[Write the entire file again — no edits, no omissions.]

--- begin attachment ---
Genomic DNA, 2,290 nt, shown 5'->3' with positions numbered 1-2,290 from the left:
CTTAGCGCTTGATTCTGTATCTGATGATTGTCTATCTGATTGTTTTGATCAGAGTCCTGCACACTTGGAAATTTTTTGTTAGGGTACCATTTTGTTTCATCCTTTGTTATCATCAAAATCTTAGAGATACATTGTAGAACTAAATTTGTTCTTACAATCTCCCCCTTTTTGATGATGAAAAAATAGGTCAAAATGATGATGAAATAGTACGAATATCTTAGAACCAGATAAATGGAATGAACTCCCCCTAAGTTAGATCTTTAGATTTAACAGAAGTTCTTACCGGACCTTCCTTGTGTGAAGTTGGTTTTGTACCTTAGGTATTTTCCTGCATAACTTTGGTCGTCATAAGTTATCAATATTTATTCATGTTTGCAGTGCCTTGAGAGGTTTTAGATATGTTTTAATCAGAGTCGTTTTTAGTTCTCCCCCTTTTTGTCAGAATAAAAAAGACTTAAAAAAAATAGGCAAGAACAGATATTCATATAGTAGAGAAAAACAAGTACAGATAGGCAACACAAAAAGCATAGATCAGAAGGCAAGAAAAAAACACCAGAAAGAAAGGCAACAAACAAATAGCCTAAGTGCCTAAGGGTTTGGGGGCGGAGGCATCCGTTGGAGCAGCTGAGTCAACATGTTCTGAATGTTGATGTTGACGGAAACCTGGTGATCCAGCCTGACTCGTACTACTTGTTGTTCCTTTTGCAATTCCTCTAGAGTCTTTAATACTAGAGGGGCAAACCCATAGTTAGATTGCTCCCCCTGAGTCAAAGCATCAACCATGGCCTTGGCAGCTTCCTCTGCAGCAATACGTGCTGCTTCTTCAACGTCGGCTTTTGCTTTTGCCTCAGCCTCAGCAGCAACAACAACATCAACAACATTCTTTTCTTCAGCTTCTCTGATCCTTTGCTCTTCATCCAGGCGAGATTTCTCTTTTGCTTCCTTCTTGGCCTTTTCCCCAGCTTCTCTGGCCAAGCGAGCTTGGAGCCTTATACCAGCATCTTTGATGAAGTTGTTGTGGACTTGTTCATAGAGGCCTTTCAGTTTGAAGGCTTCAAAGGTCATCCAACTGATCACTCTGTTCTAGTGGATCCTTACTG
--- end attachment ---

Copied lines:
Genomic DNA, 2,290 nt, shown 5'->3' with positions numbered 1-2,290 from the left:
CTTAGCGCTTGATTCTGTATCTGATGATTGTCTATCTGATTGTTTTGATCAGAGTCCTGCACACTTGGAAATTTTTTGTTAGGGTACCATTTTGTTTCATCCTTTGTTATCATCAAAATCTTAGAGATACATTGTAGAACTAAATTTGTTCTTACAATCTCCCCCTTTTTGATGATGAAAAAATAGGTCAAAATGATGATGAAATAGTACGAATATCTTAGAACCAGATAAATGGAATGAACTCCCCCTAAGTTAGATCTTTAGATTTAACAGAAGTTCTTACCGGACCTTCCTTGTGTGAAGTTGGTTTTGTACCTTAGGTATTTTCCTGCATAACTTTGGTCGTCATAAGTTATCAATATTTATTCATGTTTGCAGTGCCTTGAGAGGTTTTAGATATGTTTTAATCAGAGTCGTTTTTAGTTCTCCCCCTTTTTGTCAGAATAAAAAAGACTTAAAAAAAATAGGCAAGAACAGATATTCATATAGTAGAGAAAAACAAGTACAGATAGGCAACACAAAAAGCATAGATCAGAAGGCAAGAAAAAAACACCAGAAAGAAAGGCAACAAACAAATAGCCTAAGTGCCTAAGGGTTTGGGGGCGGAGGCATCCGTTGGAGCAGCTGAGTCAACATGTTCTGAATGTTGATGTTGACGGAAACCTGGTGATCCAGCCTGACTCGTACTACTTGTTGTTCCTTTTGCAATTCCTCTAGAGTCTTTAATACTAGAGGGGCAAACCCATAGTTAGATTGCTCCCCCTGAGTCAAAGCATCAACCATGGCCTTGGCAGCTTCCTCTGCAGCAATACGTGCTGCTTCTTCAACGTCGGCTTTTGCTTTTGCCTCAGCCTCAGCAGCAACAACAACATCAACAACATTCTTTTCTTCAGCTTCTCTGATCCTTTGCTCTTCATCCAGGCGAGATTTCTCTTTTGCTTCCTTCTTGGCCTTTTCCCCAGCTTCTCTGGCCAAGCGAGCTTGGAGCCTTATACCAGCATCTTTGATGAAGTTGTTGTGGACTTGTTCATAGAGGCCTTTCAGTTTGAAGGCTTCAAAGGTCATCCAACTGATCACTCTGTTCTAGTGGATCCTTACTG